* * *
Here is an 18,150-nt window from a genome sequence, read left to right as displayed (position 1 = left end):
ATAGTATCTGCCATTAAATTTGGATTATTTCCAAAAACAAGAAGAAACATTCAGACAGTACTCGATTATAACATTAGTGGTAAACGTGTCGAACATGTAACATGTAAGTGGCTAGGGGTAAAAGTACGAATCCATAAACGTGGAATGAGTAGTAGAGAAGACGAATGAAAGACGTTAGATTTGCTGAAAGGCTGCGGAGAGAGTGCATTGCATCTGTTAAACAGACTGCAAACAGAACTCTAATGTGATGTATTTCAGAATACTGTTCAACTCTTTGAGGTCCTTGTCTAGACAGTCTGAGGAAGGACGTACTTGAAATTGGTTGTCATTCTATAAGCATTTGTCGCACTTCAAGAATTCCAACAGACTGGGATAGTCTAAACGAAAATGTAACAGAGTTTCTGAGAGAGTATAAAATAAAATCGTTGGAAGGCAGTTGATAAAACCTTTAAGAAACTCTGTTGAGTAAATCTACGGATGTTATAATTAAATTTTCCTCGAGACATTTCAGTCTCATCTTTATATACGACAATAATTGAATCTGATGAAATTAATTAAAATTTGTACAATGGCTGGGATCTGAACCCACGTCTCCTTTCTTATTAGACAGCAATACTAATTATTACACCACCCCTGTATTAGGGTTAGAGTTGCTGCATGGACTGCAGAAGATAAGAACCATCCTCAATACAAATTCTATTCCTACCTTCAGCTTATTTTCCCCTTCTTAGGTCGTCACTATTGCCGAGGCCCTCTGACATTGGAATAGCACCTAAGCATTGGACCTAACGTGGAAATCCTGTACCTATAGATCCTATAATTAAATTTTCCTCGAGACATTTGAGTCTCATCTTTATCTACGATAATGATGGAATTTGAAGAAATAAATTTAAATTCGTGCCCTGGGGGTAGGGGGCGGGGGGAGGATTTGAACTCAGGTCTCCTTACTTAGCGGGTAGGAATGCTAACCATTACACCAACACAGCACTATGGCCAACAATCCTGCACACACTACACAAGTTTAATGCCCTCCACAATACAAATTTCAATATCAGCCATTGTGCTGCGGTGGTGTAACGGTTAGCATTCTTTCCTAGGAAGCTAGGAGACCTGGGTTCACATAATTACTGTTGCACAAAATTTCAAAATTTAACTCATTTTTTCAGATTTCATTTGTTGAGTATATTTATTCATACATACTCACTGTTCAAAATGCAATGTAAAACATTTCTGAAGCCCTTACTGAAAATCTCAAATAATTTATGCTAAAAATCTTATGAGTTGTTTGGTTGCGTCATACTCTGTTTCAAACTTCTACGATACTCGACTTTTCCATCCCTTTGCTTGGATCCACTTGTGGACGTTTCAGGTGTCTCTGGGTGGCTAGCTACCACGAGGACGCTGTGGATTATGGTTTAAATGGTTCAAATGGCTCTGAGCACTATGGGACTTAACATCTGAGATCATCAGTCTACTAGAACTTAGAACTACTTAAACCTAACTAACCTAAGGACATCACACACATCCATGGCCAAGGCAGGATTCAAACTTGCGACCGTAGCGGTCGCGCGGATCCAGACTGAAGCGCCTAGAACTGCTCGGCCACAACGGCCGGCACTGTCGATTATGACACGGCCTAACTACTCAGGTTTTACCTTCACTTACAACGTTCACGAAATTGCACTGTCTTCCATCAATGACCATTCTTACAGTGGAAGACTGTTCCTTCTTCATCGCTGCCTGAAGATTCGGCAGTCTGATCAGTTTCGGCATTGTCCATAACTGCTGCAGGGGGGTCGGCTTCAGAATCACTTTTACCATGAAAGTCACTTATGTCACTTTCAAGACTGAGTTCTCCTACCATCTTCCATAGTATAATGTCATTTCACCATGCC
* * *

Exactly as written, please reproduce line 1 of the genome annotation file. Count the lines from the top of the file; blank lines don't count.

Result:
Here is an 18,150-nt window from a genome sequence, read left to right as displayed (position 1 = left end):